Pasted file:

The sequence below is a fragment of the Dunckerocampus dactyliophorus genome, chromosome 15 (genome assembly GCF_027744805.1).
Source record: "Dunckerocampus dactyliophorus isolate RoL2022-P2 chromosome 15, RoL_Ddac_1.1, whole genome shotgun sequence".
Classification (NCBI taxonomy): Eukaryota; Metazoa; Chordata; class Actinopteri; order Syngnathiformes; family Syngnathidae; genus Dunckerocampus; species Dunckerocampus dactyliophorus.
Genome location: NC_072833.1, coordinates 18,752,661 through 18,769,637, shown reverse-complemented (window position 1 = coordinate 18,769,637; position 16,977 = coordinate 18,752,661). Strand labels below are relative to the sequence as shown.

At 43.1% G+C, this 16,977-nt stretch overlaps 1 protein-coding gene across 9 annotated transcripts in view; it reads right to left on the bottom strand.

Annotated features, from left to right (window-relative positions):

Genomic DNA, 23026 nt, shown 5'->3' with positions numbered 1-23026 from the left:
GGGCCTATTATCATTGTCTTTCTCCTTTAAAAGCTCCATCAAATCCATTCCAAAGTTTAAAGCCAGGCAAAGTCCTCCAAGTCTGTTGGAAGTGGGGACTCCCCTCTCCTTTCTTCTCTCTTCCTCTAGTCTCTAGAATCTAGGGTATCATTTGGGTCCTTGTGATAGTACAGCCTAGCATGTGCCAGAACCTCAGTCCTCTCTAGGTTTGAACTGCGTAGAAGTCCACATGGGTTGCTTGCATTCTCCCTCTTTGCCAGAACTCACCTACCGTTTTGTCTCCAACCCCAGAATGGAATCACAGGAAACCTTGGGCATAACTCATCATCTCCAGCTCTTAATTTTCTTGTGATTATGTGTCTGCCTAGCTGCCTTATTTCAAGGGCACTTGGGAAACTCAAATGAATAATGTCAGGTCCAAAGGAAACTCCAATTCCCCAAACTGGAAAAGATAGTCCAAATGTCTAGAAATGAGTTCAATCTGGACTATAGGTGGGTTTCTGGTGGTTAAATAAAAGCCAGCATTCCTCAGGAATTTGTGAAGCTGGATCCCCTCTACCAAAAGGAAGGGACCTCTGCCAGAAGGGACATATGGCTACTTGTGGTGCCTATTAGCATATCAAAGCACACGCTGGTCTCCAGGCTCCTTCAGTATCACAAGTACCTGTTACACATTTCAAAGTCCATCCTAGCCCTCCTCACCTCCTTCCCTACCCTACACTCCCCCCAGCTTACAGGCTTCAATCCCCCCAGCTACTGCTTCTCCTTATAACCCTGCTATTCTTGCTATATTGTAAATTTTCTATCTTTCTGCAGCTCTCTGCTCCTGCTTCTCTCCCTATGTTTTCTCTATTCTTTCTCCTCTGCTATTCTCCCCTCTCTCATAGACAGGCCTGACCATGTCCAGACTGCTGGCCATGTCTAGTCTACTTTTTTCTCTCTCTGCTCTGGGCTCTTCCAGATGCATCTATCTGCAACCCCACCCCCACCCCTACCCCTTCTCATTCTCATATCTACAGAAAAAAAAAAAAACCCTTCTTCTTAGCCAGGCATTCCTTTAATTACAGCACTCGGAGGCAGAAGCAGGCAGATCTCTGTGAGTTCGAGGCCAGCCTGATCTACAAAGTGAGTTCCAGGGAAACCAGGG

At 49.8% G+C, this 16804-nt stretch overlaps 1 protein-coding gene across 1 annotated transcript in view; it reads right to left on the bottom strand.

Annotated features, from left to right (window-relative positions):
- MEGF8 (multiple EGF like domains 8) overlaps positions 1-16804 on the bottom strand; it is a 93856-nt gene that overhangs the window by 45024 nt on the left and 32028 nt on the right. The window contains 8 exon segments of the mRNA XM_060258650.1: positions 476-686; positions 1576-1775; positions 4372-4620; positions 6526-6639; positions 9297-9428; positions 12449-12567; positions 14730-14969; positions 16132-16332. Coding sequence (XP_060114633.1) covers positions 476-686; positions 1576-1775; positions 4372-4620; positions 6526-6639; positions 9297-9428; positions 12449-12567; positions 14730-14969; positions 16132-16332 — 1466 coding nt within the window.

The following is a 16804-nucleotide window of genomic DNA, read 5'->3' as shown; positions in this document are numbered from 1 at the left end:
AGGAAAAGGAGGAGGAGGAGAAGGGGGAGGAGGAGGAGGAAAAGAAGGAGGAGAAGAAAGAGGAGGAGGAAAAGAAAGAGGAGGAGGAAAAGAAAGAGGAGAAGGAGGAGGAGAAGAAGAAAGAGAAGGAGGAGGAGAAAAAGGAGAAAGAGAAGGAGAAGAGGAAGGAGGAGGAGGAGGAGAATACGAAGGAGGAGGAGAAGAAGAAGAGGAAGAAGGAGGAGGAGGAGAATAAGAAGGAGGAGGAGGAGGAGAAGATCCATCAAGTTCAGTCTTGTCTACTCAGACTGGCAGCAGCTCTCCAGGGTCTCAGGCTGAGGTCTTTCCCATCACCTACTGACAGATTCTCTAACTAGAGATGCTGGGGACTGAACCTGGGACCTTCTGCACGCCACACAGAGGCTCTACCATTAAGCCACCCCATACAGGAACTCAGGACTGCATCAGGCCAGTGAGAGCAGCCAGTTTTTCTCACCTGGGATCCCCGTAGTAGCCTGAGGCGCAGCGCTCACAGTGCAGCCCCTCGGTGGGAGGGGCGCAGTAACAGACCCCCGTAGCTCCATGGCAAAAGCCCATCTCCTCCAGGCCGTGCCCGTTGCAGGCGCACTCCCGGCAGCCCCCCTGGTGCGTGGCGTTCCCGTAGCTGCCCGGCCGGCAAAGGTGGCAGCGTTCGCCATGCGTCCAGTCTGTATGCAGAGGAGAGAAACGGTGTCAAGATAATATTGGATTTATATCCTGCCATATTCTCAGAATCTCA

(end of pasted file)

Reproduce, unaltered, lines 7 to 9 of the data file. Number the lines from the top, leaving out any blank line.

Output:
Genomic DNA, 23026 nt, shown 5'->3' with positions numbered 1-23026 from the left:
GGGCCTATTATCATTGTCTTTCTCCTTTAAAAGCTCCATCAAATCCATTCCAAAGTTTAAAGCCAGGCAAAGTCCTCCAAGTCTGTTGGAAGTGGGGACTCCCCTCTCCTTTCTTCTCTCTTCCTCTAGTCTCTAGAATCTAGGGTATCATTTGGGTCCTTGTGATAGTACAGCCTAGCATGTGCCAGAACCTCAGTCCTCTCTAGGTTTGAACTGCGTAGAAGTCCACATGGGTTGCTTGCATTCTCCCTCTTTGCCAGAACTCACCTACCGTTTTGTCTCCAACCCCAGAATGGAATCACAGGAAACCTTGGGCATAACTCATCATCTCCAGCTCTTAATTTTCTTGTGATTATGTGTCTGCCTAGCTGCCTTATTTCAAGGGCACTTGGGAAACTCAAATGAATAATGTCAGGTCCAAAGGAAACTCCAATTCCCCAAACTGGAAAAGATAGTCCAAATGTCTAGAAATGAGTTCAATCTGGACTATAGGTGGGTTTCTGGTGGTTAAATAAAAGCCAGCATTCCTCAGGAATTTGTGAAGCTGGATCCCCTCTACCAAAAGGAAGGGACCTCTGCCAGAAGGGACATATGGCTACTTGTGGTGCCTATTAGCATATCAAAGCACACGCTGGTCTCCAGGCTCCTTCAGTATCACAAGTACCTGTTACACATTTCAAAGTCCATCCTAGCCCTCCTCACCTCCTTCCCTACCCTACACTCCCCCCAGCTTACAGGCTTCAATCCCCCCAGCTACTGCTTCTCCTTATAACCCTGCTATTCTTGCTATATTGTAAATTTTCTATCTTTCTGCAGCTCTCTGCTCCTGCTTCTCTCCCTATGTTTTCTCTATTCTTTCTCCTCTGCTATTCTCCCCTCTCTCATAGACAGGCCTGACCATGTCCAGACTGCTGGCCATGTCTAGTCTACTTTTTTCTCTCTCTGCTCTGGGCTCTTCCAGATGCATCTATCTGCAACCCCACCCCCACCCCTACCCCTTCTCATTCTCATATCTACAGAAAAAAAAAAAAACCCTTCTTCTTAGCCAGGCATTCCTTTAATTACAGCACTCGGAGGCAGAAGCAGGCAGATCTCTGTGAGTTCGAGGCCAGCCTGATCTACAAAGTGAGTTCCAGGGAAACCAGGG

At 49.8% G+C, this 16804-nt stretch overlaps 1 protein-coding gene across 1 annotated transcript in view; it reads right to left on the bottom strand.